2024 High Limit Racing at Golden Isles Speedway

Which Sprint Car Drivers Would Make Good Dirt Late Model Drivers?

Which Sprint Car Drivers Would Make Good Dirt Late Model Drivers?

Ahead of this week's Deuces Wild event at Golden Isles Speedway, we present a list of Sprint Car drivers who would be good Dirt Late Model racers.

Feb 22, 2024 by Kyle McFadden

It’s not too often the best drivers in Sprint Car and Dirt Late Model racing compete together on the same nightly program.

But when they do at events like this week’s Deuces Wild event converging the Lucas Oil Late Model Dirt Series and High Limit Racing at Golden Isles Speedway, it’s certainly a topic of conversation among dirt racing’s premier national divisions.

That said, we thought it’d be a fun idea to pinpoint and highlight five Sprint Car drivers that’d make good Dirt Late Model racers, and then on Friday do the same for five Dirt Late Model drivers that’d make good Sprint Car racers.

We’ve tried highlighting drivers who have yet to make a start behind the wheel of a Dirt Late Model. So, for instance, Donny Schatz who’s moonlighted in Late Models for a lot of his racing career doesn’t make the list. Tyler Courtney, who made his Dirt Late Model debut last year at Eldora Speedway, is also not included on this list. 

First here are five Sprint Car drivers that’d likely make good Dirt Late Model racers if given the opportunity.

Brad Sweet

The Big Cat’s skillset that’s led him to five straight World of Outlaws championships would make for an intriguing transition to the Late Model world. Sweet’s propensity for pacing himself is an attribute that’d bode well in the fender cars. His background at California’s elbows-up bullrings would enable him to drive hard in a discipline controlled by Bobby Pierce and Ricky Thornton Jr., too. Sweet isn’t entirely foreign to fender machines either, as he tried his hand in NASCAR from 2009-13. With High Limit Racing potentially pairing up with the Lucas Oil Series more in the future, Sweet has to make the cross over at some point, right?


VIDEO: Brad Sweet discusses whether or not he'd ever race a Dirt Late Model.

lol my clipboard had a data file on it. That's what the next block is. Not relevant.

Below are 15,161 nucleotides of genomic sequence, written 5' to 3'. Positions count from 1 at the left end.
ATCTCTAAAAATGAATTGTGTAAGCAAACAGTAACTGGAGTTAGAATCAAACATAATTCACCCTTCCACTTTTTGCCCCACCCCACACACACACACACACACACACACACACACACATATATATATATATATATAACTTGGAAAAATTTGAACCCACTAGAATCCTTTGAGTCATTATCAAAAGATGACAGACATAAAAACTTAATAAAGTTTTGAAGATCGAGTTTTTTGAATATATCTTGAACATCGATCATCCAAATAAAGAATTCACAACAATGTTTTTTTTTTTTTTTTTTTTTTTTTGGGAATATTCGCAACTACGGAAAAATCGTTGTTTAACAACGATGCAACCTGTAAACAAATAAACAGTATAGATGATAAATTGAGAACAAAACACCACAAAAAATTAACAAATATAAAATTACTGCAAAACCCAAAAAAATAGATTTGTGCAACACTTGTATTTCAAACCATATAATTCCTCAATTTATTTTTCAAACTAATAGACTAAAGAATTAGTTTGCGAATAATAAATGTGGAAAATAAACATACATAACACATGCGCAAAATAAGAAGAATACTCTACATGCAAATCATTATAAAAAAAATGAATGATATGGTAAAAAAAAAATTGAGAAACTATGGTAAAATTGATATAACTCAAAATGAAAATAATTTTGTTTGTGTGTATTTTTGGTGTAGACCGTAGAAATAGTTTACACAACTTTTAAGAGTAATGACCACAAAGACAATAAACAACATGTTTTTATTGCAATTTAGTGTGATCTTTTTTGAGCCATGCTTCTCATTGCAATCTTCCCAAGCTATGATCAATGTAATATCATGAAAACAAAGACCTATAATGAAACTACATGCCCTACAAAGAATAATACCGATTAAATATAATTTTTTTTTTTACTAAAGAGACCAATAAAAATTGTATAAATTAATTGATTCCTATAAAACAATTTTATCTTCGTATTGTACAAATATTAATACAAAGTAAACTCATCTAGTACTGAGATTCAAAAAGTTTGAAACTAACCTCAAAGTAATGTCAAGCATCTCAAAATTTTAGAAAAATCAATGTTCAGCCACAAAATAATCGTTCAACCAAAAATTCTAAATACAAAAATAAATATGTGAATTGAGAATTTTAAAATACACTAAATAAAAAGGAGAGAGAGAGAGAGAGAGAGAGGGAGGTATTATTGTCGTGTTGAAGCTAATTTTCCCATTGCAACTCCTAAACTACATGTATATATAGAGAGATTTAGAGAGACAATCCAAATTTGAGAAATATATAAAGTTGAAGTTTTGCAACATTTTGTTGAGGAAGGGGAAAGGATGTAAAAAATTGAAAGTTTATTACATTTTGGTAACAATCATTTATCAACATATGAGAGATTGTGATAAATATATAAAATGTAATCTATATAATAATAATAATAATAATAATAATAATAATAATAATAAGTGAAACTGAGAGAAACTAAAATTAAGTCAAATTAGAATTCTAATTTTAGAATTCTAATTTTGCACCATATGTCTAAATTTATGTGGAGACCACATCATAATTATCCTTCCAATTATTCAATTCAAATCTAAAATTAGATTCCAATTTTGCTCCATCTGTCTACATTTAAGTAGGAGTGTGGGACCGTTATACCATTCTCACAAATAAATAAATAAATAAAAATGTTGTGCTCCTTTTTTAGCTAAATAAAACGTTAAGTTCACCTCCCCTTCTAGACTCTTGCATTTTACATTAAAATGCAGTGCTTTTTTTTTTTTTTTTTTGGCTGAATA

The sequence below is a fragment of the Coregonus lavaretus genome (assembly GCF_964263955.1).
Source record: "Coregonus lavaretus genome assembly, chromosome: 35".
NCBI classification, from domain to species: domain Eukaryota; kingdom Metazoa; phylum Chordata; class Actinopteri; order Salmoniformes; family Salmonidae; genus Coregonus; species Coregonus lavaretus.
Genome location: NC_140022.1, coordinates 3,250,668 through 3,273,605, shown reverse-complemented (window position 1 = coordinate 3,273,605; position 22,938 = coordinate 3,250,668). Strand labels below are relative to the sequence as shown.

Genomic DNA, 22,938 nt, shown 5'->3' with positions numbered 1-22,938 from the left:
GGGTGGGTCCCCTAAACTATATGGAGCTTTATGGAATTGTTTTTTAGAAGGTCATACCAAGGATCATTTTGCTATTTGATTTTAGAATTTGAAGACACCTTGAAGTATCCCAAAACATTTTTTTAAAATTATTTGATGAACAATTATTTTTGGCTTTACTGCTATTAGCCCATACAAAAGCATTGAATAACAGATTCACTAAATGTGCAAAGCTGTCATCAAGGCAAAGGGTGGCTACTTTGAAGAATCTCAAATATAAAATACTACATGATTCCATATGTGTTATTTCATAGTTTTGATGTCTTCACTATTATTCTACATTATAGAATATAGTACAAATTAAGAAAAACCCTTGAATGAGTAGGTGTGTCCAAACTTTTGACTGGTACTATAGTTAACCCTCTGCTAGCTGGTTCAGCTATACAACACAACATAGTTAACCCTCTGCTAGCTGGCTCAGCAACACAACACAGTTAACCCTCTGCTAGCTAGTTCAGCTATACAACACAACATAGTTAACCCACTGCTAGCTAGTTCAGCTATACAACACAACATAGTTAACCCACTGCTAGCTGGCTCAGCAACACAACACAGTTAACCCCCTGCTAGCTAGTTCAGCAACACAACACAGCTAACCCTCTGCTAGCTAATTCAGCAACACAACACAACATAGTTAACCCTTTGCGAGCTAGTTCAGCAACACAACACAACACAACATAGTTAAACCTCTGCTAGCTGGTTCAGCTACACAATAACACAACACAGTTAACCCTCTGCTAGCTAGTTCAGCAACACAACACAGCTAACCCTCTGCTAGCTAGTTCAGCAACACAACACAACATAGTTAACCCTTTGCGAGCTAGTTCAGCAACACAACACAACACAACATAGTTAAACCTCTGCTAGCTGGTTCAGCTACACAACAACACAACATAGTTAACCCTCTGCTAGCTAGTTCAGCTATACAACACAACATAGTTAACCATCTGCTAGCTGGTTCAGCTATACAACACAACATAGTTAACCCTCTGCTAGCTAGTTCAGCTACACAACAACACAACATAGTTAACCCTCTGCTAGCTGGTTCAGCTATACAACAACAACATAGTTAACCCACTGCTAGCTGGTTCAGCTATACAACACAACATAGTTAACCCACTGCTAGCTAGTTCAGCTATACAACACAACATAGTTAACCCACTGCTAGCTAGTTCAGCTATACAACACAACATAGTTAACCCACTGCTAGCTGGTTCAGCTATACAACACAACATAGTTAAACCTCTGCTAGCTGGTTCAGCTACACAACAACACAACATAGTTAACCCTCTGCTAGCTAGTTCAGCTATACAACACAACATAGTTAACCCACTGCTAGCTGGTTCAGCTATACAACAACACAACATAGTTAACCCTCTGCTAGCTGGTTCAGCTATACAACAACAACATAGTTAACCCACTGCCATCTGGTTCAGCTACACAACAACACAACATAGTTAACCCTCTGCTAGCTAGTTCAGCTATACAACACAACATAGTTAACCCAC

Brent Marks

Standing above 6-foot, the Myerstown Missile looks more like a Dirt Late Model driver than the today’s prototypical Sprint Car racer. Marks is another driver whose versatility could serve him well in Late Models. As he’s matured into one of Sprint Car racing’s top talents, Marks has become a multi-dimensional driver, not becoming too dependent on the top nor bottom grooves of racetracks. Finding speed late in races through the middle is where many of Dirt Late Model racing’s heaviest hitters have won their share of Crown Jewels, like Jonathan Davenport at Eldora. Marks’ business partner, Allen Murray, is a former Dirt Late Model racer himself, so maybe there’s opportunity there for a crossover one day.

Logan Seavey

Wingless to winged Sprint Cars, NASCAR Trucks to ARCA, Midgets to Silver Crown cars, the guy has shown he can win in pretty much anything he sets his mind on. Surely Seavey would get up to speed in a Late Model fairly quick. Also, Seavey’s tested the Mark Richards-owned Rocket1 Racing machine before. It hasn’t led to anything more than that joyride of a test session, but maybe with enough convincing, Richards would run a second car for Seavey on a one-off occasion. That would be epic. 

Logan Schuchart

The Shark Racing driver has a knack for excelling in dry-slick conditions and is one of the best pure racers in the Sprint Car game, developing a reputation for finding ways to the front of the field despite dirty air and the toughest passing conditions. That kind of car control and tactfulness would certainly suit the Eldora Million winner well in a Dirt Late Model, particularly at Eldora Speedway and tracks in his native Pennsylvania as well as the Southeast. 

Rico Abreu

Who wouldn’t want to see Rico in a Dirt Late Model? Fans have been lobbying for it here of late, especially one spectator at December’s Gateway Dirt Nationals who requested Rico to race the indoor spectacle in 2024 when spontaneously interviewed as part of FloRacing’s event broadcast. When asked if he’d ever race the St. Louis mega event, Abreu laughed and said probably not. On the other hand, he never seemed opposed to wanting to try the fender machines.